I’m sure you had and still have many tempting job offers. What makes CEITEC so special that you turn down other, even better-paying positions?

CEITEC is run in a great way, basically the American way. The group leader has his research and when he leaves, the research goes with him. No one replaces him in his work. The lab is offered to someone else who brings in a new topic. In contrast, the system that is common elsewhere in the Czech Republic, but also in Austria, for example, is that there is a professor and many associate professors. And they practically have to wait for the professor to retire so that one of them can become a new professor. By that time, they might be 55 years old and they don’t have the “drive” that they might have had when they were younger. For me, the most important thing is that my end “product” is people who leave my group and find success. They don’t have to wait until I retire, or die, to be in the top positions.

Roughly how many people are we talking about?

I’ll tell you exactly. Nineteen former members of the group are now heads of research groups or professors. I’m very proud of that because the usual scenario would be to produce just one, pat him on the back, and send him to Germany, for example, and someone else takes his place. Piece for piece. I’ve got 19 of them, and I’m not done yet. I’m proud of it.

Are you still in contact with them? Do you know who’s working where and what they’re doing?

I have a map in my office with pins where my stars are. In addition to the group leaders, there are postdocs and other students of mine. All in all, I have about 60 stars around the world, and the rest are still here. And we do keep in touch, we call each other. I’ve also had a lot of people send me birthday greetings for my 50th birthday, and I was very touched by that. I don’t want to sound sentimental, but I have it set up so that I am responsible for all my students. At the same time, I see their success as my success – that I taught them something, and they didn’t end up unemployed. That charges me up.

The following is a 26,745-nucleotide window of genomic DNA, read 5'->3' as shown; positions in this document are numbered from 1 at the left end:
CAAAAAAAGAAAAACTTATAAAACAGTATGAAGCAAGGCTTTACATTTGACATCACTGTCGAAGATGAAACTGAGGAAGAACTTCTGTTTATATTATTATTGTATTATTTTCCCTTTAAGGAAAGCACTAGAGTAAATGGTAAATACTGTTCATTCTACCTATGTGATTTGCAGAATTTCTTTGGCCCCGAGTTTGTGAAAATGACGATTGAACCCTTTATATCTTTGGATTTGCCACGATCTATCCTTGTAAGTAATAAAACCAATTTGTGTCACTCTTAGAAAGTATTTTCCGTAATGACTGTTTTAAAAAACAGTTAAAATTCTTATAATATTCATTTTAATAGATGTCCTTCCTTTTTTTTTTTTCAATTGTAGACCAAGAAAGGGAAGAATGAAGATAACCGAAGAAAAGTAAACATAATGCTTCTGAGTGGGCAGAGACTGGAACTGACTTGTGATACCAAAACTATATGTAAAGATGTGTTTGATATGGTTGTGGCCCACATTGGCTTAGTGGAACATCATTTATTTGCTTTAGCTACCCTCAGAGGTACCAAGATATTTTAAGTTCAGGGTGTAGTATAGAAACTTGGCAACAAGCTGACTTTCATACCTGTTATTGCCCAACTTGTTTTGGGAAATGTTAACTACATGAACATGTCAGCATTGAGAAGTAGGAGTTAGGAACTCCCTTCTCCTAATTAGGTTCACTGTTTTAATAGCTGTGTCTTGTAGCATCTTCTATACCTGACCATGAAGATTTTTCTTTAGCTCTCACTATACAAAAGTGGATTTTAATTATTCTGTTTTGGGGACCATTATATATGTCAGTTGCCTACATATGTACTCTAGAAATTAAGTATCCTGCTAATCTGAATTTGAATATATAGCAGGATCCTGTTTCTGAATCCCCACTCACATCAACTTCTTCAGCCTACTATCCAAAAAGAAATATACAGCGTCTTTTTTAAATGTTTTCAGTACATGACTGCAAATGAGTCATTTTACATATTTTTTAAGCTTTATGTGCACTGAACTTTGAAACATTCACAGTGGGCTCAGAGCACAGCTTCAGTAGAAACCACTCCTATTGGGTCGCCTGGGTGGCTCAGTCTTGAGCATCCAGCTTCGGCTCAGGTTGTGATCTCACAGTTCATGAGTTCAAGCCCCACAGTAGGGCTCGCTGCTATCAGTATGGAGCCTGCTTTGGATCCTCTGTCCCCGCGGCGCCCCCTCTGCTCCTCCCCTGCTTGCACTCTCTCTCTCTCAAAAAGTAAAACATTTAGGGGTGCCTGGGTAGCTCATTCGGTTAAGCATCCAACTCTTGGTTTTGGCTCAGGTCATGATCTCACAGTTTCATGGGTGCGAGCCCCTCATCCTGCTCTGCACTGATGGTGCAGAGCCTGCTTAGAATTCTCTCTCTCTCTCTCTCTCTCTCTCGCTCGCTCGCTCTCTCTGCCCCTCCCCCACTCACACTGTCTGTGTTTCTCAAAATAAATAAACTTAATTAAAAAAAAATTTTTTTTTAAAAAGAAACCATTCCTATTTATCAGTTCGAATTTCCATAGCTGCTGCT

And do you call them stars?

No, that's a new word for me now (laughs). I call them kids. They're all our kids (laughs). I have two kids myself, so it's the same at work. I try to make sure they grow up to be good people professionally.

Where specifically are your former students working now?

My first student, who had a Chinese passport, was a vice president in Australia, and now he’s the president of a big pharmaceutical company in China. My second student, with a Singaporean passport, is now the vice president of a pharmaceutical company in Singapore. When I travel to those countries, I always text them to see if we can grab a beer together. The last time, the Singaporean student and her husband invited me to dinner and thanked me. After my initial protests that I had basically done nothing and it was all her work and effort, she countered that my leadership had prepared her well for whatever she encountered professionally. And that’s the most telling thing and the biggest award for me. Not the articles or the research, but the accomplishments of my students.

Do you have Czech students in your group?